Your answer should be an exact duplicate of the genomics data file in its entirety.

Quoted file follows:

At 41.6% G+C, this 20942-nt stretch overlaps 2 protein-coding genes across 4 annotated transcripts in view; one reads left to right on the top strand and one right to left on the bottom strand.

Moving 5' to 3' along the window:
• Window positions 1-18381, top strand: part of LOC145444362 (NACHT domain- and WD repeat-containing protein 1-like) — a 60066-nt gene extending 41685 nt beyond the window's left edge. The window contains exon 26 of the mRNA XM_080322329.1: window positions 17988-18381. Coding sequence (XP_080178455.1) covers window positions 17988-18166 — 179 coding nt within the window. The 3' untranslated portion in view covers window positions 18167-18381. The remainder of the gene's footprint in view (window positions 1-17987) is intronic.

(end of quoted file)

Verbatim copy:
At 41.6% G+C, this 20942-nt stretch overlaps 2 protein-coding genes across 4 annotated transcripts in view; one reads left to right on the top strand and one right to left on the bottom strand.

Moving 5' to 3' along the window:
• Window positions 1-18381, top strand: part of LOC145444362 (NACHT domain- and WD repeat-containing protein 1-like) — a 60066-nt gene extending 41685 nt beyond the window's left edge. The window contains exon 26 of the mRNA XM_080322329.1: window positions 17988-18381. Coding sequence (XP_080178455.1) covers window positions 17988-18166 — 179 coding nt within the window. The 3' untranslated portion in view covers window positions 18167-18381. The remainder of the gene's footprint in view (window positions 1-17987) is intronic.